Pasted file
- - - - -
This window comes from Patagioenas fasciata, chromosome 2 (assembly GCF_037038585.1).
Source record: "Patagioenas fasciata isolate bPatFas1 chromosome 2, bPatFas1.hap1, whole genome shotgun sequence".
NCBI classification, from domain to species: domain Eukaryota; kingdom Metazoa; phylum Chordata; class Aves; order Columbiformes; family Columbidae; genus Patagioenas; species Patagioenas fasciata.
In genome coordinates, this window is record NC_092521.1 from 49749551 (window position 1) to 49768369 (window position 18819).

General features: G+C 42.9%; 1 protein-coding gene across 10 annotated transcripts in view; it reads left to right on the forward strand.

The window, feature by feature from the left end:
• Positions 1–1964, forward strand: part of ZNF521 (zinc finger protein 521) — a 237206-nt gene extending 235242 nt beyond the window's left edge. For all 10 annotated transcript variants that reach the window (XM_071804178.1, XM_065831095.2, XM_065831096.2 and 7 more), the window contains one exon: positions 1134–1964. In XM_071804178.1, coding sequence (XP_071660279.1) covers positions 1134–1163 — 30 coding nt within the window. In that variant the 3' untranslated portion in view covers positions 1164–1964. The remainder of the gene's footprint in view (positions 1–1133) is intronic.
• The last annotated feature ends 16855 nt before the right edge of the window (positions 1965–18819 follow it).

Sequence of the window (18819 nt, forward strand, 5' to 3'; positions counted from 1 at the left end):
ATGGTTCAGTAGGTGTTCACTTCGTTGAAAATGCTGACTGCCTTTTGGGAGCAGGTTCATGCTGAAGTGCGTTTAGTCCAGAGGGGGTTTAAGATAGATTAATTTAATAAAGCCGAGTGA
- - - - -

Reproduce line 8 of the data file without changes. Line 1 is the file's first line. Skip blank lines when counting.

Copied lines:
• The last annotated feature ends 16855 nt before the right edge of the window (positions 1965–18819 follow it).